I was thinking of writing a comment saying this was the first podcast I agreed with 100%. Until I got to your luddite views on renewable energy. Let’s take China as an example. Ten years ago they had plans to be mostly nuclear, coal, and finally hydro. Wind came out of nowhere and within five years surpassed nuclear. Now thanks to solar and wind continuing to grow at about 30% per year even coal power in 2014 dropped for the first year ever in China. There is no real need to push renewable energy because it is so much more economical. It will continue to grow rapidly. However it would probably be good to acknowledge what is happening rather than sound like an old person talking about windows being the be-all and end-all of the computer world.
I agree. As soon as the technology for renewable energy gets common enough for the production of parts to be moved to China they’ll have access to the tech anyway.
Agreed. I think our favorite Luddites got a bit carried away out of their area of expertise. This is a subject I’m passionate about, so I’m never against there being a discussion of it, though. Another counterpoint to the green energy pessimism on the show: where I live, it is a near certainty that the electrons flowing out of my wall socket have been generated by burning coal, and maybe a small fraction comes from wind turbines. However, I pay $24 extra every month on my utility bill which offsets almost every Joule by requiring that the utility purchase an equivalent amount from renewable sources. So, while I could look southeast and despair at the steam rising from our local coal plant, I know that my community is creating steady economic pressure to replace that with renewable sources. As Ivor pointed out, efficiencies in generation and storage are improving daily. The Japanese have even just made an exciting first step towards practical microwave beaming of energy, which has the potential to bring effectively unlimited solar energy from moon-based or orbiting photovoltaics down to the Earth’s surface.
I think that firefox may be on the decline and isn’t getting better. Although qupzilla while not a well known web browser works still has some issues but has a good ui of like the old firefox.
The GPL was designed to guarantee certain freedoms within
the system. You can’t enforce those by letting vendors of
proprietary software break their on rules.
If Copyright isn’t valid forever the GPL isn’t needed after a certain length of time. Less hassle for everyone, still freedom for users.
There are folks using the AGPL to enforce an open core
model. The same kinda people would patent some algorithm,
release an implementation (under public domain or
whatever) and sue those not paying for a proprietary
license. Probably after waiting for widespread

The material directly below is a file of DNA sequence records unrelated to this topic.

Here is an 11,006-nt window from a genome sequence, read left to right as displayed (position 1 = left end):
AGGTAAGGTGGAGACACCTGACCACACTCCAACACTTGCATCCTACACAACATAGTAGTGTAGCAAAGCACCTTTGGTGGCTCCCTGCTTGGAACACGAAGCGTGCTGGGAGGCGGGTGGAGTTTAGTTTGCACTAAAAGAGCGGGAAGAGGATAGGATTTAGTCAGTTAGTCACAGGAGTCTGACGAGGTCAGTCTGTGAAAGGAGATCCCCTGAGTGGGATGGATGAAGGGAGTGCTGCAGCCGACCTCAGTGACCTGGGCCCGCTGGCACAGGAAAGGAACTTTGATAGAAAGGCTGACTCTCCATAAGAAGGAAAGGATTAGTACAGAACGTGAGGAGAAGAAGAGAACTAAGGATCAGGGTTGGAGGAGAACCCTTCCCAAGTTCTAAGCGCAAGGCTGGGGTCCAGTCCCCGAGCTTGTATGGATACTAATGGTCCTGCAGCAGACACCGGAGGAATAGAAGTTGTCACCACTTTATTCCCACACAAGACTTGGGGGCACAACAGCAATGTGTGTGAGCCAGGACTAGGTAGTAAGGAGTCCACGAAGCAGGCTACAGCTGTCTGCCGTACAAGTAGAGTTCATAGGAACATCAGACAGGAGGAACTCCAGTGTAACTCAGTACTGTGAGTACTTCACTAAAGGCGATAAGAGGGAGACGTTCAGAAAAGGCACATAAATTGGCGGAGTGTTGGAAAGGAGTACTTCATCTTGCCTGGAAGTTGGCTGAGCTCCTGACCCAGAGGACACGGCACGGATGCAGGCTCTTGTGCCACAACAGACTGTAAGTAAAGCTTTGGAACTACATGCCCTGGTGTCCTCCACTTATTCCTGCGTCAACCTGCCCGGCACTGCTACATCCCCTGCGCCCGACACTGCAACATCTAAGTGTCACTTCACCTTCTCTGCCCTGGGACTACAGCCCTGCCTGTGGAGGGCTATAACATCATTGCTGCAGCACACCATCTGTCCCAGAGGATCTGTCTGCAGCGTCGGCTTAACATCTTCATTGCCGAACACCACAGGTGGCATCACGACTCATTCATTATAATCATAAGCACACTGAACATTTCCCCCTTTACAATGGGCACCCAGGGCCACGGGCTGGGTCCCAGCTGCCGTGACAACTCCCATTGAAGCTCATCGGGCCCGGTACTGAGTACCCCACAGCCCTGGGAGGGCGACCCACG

This is why we have permissive licenses with patent grants.
If you’ve listened to (and remember) the FLOSS weekly with the SQLite guy he said some unnamed companies asked for more specific licenses then “public domain”. You can’t sign an agreement not to use code under copyright you’ve infringed any more when you have dozens of planes with this code in the air right now.
Folks might run Public Domain code, but certain companies just can’t base products on them.
Remember when OK Cupid and other websites put up protest click-through banners for Firefox users during the Eich flap? Hard to argue that the general public had no idea about the Prop 8 controversy. How much that drove relative browser market-shares I can’t say.
I’m sure Paddy is pleased with the “freedom” which has resulted from the corporate love of permissively-licensed FreeBSD. Oh, what’s that, Apple hasn’t contributed their changes back? Neither NetApp, nor EMC, nor a dozen other companies which made multi-billion-dollar improvements?
If projects moved en masse to public domain licensing, you wouldn’t even know that the product you were using once contained open code.
Right, NetApp hasn’t contributed their secret sauce WAFL back to FreeBSD. But they just (somewhat) recently released a BSD licensed hypervisor to the community. Other companies like Juniper push patches upstream to reduce the diffs they have to maintain. Take a look at “Who uses FreeBSD” on https://www.freebsd.org/doc/handbook/nutshell.html
Git does a fantastic job syncing because it keeps track of removes and renames unlike rsync. Also most people do not have many binaries that are constantly changing. Peoples personal data consists of mostly songs, pictures, PDFs of important documents, and a few programs they don’t want to lose. Git handles these sorts of binaries fantastically. I’ve been using git to backup about 85GBs of data for years between my personal computers. I think everybody should use git since it just plain works 100% of the time and available everywhere.
As you said, as long as you don’t have big incompressible files (binary is beside the point, Git always stores blobs representing entire files, i.e., it doesn’t store diffs ever) that are constantly changing, Git is a great backup tool. If you want to avoid a double storage hit on your backup repository, make it a bare repository.